A college degree and graduation cap in the trash as some wonder, "is going to college worth it?"

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Is going to college still worth it? How has public confidence in the value of a college degree changed in recent years? What can be done to reduce the financial risk for students?

A recent study shows most colleges significantly increase their graduates’ earnings, even as public confidence in the value of higher education is declining. The 2008 financial crisis, the pandemic, and swelling tuition and student loan debts are fueling Americans’ skepticism about the value of a college degree.

Let’s take a look at the current value of a college degree.

The Value of a College Degree

New research puts a fresh spin on the longstanding debate about the value of a college education, revealing that most colleges substantially increase graduates’ earnings. But the findings come as a growing number of Americans express skepticism and wonder “Is going to college worth it?”


A February study by the HEA Group comparing median earnings of college graduates 10 years after enrollment finds that most colleges boost their graduates’ earning potential.

This increase in earnings is just one facet of the advantages college degree holders can experience. Data from a 2023 study show that securing a college degree pays dividends in lifetime earnings and additional benefits:

  • Professionals with a four-year degree in fields like HR or marketing can see their salaries more than double over their careers. Conversely, wages for jobs typically held by high school graduates, such as truck driving, don’t experience this same growth over time.
  • College degree holders are more likely to enjoy benefits that often aren’t accessible to those without a degree, such as remote work opportunities, paid sick and family leave, and health insurance coverage.

Americans’ Confidence in Colleges Wanes

Despite data showing that a college degree provides lifelong economic benefits, public confidence in the value of college is flagging: 56% percent of Americans in a 2023 Wall Street Journal-NORC poll said they believed a college degree isn’t worth the cost.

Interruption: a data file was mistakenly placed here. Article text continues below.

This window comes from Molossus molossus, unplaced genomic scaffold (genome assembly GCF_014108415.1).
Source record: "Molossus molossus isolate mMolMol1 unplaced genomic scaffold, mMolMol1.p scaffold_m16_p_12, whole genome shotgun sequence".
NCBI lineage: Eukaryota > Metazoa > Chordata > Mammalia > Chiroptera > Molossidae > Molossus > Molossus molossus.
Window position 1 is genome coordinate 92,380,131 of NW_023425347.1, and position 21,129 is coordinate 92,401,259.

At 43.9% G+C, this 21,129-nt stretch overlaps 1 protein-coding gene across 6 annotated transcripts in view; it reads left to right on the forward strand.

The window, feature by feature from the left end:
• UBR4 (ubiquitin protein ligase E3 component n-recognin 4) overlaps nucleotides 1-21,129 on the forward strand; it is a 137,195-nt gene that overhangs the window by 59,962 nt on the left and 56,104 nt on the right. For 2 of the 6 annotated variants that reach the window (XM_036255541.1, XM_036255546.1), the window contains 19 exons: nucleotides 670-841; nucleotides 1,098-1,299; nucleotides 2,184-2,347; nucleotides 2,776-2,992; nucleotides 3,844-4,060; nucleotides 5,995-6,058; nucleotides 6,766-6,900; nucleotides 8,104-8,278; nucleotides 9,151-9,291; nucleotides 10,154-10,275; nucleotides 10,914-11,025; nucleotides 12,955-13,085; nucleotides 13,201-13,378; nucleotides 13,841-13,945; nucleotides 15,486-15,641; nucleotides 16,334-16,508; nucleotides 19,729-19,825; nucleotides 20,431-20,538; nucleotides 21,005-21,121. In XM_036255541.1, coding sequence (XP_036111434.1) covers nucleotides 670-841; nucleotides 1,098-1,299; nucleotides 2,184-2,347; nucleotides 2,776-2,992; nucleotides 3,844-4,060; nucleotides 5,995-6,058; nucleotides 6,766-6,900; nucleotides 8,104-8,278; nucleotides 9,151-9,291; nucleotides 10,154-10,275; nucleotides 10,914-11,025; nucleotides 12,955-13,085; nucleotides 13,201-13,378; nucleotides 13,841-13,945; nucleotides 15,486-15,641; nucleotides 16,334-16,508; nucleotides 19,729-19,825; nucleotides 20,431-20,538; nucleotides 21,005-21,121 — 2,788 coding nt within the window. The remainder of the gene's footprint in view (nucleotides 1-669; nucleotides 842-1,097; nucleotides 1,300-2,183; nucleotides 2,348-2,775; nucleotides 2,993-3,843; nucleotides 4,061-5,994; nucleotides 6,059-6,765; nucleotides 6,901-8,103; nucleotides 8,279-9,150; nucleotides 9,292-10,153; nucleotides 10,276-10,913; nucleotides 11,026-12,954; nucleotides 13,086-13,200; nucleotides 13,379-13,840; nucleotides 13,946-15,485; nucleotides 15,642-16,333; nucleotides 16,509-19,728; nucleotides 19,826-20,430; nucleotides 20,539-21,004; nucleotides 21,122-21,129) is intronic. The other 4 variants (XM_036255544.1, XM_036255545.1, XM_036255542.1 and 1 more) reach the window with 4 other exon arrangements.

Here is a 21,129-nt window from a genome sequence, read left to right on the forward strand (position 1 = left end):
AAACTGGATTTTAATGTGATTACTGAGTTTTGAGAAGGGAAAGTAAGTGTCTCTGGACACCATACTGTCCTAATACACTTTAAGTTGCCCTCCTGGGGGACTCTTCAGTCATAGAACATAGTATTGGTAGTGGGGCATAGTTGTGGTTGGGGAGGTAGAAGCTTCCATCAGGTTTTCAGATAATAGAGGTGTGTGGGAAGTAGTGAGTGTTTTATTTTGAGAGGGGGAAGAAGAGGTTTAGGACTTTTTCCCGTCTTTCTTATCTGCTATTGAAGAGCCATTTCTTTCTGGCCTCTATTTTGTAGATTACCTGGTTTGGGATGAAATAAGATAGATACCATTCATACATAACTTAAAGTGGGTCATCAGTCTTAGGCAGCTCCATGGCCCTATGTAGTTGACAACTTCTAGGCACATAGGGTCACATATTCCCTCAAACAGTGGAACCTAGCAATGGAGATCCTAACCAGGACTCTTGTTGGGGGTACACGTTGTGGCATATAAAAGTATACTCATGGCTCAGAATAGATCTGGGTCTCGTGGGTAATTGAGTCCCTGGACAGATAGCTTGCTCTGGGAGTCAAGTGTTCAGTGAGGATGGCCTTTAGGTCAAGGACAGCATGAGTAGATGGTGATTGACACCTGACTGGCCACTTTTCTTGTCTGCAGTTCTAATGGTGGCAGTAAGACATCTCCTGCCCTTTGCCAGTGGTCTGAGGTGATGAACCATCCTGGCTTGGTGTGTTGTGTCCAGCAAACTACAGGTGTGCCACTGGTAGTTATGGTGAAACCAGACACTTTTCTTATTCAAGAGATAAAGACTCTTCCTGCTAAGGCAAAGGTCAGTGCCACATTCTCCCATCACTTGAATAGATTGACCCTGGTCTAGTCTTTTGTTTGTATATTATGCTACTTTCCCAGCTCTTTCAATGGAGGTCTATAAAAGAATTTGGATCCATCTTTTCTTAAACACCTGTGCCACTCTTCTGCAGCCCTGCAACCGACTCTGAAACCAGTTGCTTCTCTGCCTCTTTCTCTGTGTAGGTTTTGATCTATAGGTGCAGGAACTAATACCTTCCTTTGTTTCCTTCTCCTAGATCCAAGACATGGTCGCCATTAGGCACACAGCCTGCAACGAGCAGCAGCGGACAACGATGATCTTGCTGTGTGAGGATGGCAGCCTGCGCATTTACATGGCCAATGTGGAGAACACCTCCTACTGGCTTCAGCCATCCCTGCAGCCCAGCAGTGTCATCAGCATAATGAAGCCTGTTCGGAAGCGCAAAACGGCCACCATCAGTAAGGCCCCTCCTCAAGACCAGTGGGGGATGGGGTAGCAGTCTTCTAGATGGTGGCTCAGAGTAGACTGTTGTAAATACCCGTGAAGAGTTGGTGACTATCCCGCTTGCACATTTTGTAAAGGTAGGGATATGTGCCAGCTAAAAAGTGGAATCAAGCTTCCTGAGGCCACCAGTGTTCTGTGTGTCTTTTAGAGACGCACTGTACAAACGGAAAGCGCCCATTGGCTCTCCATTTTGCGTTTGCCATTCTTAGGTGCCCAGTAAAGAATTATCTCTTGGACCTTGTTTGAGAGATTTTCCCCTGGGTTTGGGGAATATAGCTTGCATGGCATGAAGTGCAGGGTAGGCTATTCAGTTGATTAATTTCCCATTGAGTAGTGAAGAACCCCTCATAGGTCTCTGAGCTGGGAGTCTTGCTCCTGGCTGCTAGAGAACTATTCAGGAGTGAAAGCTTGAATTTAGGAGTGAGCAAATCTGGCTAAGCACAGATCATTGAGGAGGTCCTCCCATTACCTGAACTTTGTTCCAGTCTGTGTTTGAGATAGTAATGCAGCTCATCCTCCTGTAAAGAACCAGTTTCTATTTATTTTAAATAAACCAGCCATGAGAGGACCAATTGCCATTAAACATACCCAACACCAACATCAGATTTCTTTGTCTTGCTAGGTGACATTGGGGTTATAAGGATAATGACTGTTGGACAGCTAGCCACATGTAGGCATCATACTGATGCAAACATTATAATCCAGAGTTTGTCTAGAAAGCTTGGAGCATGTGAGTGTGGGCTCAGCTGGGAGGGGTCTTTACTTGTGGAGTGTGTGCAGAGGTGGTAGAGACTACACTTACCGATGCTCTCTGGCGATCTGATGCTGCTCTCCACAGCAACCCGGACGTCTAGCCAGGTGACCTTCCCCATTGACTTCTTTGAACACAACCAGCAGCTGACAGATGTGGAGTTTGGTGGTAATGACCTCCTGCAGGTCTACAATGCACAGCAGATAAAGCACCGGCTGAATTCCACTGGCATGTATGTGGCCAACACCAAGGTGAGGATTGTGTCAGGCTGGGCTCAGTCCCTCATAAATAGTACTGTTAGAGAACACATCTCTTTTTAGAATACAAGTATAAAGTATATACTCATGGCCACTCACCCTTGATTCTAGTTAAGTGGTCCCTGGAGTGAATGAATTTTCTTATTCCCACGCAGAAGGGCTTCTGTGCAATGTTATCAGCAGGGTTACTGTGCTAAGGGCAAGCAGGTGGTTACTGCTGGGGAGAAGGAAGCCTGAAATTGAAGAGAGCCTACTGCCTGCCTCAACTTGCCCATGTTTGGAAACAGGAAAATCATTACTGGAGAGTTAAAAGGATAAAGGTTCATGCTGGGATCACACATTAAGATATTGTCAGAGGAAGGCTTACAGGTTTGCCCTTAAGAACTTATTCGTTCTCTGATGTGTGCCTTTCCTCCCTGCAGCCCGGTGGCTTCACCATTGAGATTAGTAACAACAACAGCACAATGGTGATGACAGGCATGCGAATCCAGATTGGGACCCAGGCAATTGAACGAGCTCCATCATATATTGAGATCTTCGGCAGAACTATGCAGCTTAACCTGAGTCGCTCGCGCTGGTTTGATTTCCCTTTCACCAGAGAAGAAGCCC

While the number of undergraduate students increased by 1.2% last fall, adding roughly 176,000 students compared to 2022, American college campuses saw a million fewer students compared to five years ago. 

Doubts Over Value and Success Rates

Experts say that Americans’ confidence in higher education value has waned amid financial crises, health emergencies, and soaring tuition and student debt.

Looking Ahead

Experts say the value of attending college significantly depends on the nature of the institution and the credential students pursue.

As a result, some recommend that students pursue high-paying majors. One economist argues that while college makes sense for “A” students, “B” students should only attend if they’re prepared to study in high return-on-investment fields like economics or engineering.

Further, students seeking work in less lucrative careers like teaching might benefit from choosing colleges that are less expensive or offer financial aid and scholarships to lessen the burden of student loans.

Is Going to College Worth It, Amidst Rising Costs?

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Hannah Aster

Hannah graduated summa cum laude with a degree in English and double minors in Professional Writing and Creative Writing. She grew up reading books like Harry Potter and His Dark Materials and has always carried a passion for fiction. However, Hannah transitioned to non-fiction writing when she started her travel website in 2018 and now enjoys sharing travel guides and trying to inspire others to see the world.

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